A packet bright with foreign stamps arrives in my mailbox - a letter from Monique! Here is news of herself and her family, comments on world events and social issues, even reflections on this 50-year-old correspondence of ours. With the help of a French-English dictionary, I devour these pages before writing back to her. Our shared words are savored, saved, reread - more cherished, perhaps, because we have never met.
Even decades ago, I knew our friendship was unique. In 1960, my article entitled "Penpalship: an Enriching Experience" appeared on these pages. I was young, married with three kids, a fourth one due shortly, and I was just trying my wings as a fledgling writer.
Amid the daily rounds of diapers and baby food, canning pickles and freezing beans, running after stray heifers, and walking with kids and double-stroller down to the mailbox, the arrival of a letter from Monique was a moment of special brightness. I could practice my French. I could savor a taste of the world beyond our Vermont farm. I could catch up on news of my friend, whose life in many ways paralleled my own.
In the article I said: "It's a comfortable correspondence, where, I'm sure, if either of us were to visit, we could sit down and chat half the night about old times."
In 1947, I started junior high school on Long Island. My French teachers had been sending school supplies and books overseas to help France rebuild after the devastation of World War II. A packet of letters arrived from a school in Cherbourg, and the letters were passed out, willy-nilly, among us.
Chre Amie Inconnue. "Dear unknown friend."
Monique was 13, and I was 12. "What sports do you prefer?" she wrote in English. "I like cycling and swimming. Who are your favorite authors?" I shared her enthusiasm for Sir Walter Scott and Jack London. Actors and actresses? We talked about Gary Cooper, Ingrid Bergman, Michle Morgan.
"Have you a garden?" she asked. "We have an apple tree and two pear trees. The pears and apples are excellent, but the little birds taste them before we do."
At my home, we still grew tomatoes and kohlrabi in our victory garden, which had been so important during the war. A small pear tree grew in our yard.
We shared school grades ("What do A and A+ signify? We are marked on 20.") and drew plans of how our desks were arranged. After the war, my school life had quickly returned to normal, but Monique wrote, "Our school buildings were badly damaged during the bombardments on Cherbourg. So we are in another building. Next October we'll reenter our school."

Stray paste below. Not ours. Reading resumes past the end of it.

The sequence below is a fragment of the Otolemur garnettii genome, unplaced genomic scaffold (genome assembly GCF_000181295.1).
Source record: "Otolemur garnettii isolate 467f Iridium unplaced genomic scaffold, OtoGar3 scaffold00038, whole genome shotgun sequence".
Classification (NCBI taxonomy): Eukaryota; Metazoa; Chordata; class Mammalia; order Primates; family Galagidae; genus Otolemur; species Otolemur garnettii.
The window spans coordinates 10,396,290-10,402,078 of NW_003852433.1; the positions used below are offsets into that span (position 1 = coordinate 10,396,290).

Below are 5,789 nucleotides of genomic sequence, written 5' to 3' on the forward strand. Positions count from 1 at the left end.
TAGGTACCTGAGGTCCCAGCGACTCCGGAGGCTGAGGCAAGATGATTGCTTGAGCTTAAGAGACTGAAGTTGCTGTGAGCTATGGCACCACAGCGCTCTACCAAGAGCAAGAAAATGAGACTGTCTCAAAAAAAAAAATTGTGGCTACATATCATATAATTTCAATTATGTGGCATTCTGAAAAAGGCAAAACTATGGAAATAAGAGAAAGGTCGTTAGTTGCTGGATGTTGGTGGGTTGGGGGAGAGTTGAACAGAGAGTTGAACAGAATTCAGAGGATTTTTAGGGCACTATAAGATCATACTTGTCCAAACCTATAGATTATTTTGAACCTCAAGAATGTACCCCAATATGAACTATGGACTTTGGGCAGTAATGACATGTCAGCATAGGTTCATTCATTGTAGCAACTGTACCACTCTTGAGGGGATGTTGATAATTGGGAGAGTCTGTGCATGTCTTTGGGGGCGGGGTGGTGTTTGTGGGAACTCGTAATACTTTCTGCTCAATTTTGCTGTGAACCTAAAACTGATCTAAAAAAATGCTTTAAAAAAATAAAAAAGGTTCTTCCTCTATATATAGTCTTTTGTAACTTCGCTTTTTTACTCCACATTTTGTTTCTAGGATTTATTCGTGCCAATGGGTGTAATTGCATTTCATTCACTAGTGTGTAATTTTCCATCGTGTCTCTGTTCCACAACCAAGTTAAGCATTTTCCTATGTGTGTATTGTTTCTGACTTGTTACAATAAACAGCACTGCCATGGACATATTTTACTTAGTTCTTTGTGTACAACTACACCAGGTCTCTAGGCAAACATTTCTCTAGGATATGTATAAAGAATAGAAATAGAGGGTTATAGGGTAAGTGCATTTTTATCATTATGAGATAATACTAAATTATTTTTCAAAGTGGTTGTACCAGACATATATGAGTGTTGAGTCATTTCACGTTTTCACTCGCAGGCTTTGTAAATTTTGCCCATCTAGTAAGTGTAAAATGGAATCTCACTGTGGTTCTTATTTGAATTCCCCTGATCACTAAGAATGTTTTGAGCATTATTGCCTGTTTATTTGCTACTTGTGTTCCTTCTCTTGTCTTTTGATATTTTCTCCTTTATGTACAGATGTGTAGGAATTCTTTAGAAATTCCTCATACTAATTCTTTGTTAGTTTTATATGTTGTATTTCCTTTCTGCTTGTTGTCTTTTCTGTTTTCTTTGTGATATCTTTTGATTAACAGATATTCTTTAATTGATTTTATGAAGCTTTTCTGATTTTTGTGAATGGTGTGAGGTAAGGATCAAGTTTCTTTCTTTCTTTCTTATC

We sent back and forth a stream of newspapers and magazines, postcards and photographs; we both collected stamps.
By the time we were well into high school five years later, even my French teachers considered our correspondence long-lived and notable.
Intimacy between us developed in the same way that it grows in a close family: We forget the minutiae but cherish the bond. I know Monique better, perhaps, than I've ever known anyone beyond my own family. We longed to visit each other. Letters frequently included fervent invitations and sorrowful regrets.
Monique and I both progressed to higher education, and then she began teaching school. We wrote to each other facilely, if imperfectly. Monique was always far better at English than I was at French, but most of our letters were written in both languages.
We both got married in 1955. I read about the birth of her Cathrine just before writing to her about the birth of our Sam. I had two more children, Frank and Jenny, before writing of our fourth child, Fred, just about the same time as her second child, Frdrique, was born.
Monique and Claude moved to St. Cloud near Paris; Roy and I lived southwest of Laramie, Wyo., and later moved to our own ranch near Sundance. Monique and I continued to send information about our new localities while we shared the problems and joys of raising children and living our daily lives.
"We don't go out," Monique wrote. "With the children, we can't go to the theater, and we don't like the cinema. Now we spend our evenings sometimes reading, sometimes watching television when the program pleases us (which is rare)." I could have written the same. Those evenings she knitted sweaters for her family. I crocheted granny-square afghans for mine.
Eventually, we began writing about our children's marriages and then grandchildren. At last communication, we each have five.
Monique and Claude have retired to the seacoast at Agon-Coutainville; Roy and I still live on our ranch. Monique and I both love the land, the quiet of the countryside, hers by the sea and mine deep in the hills. We both have a small flock of sheep, and either bees or geese.
"I can assure you that our friendship is a part of the happiness in my life," Monique wrote. "I can't explain easily, but you surely understand." Yes, because in that, too, we are the same.
And still - after more than half a century - we have never met. Perhaps it doesn't matter. As Monique says, "Through joys and trials, I have never felt alone. I always have my friend. She is no longer inconnue - because we know better with the heart than with the eyes."
(c) Copyright 2000. The Christian Science Publishing Society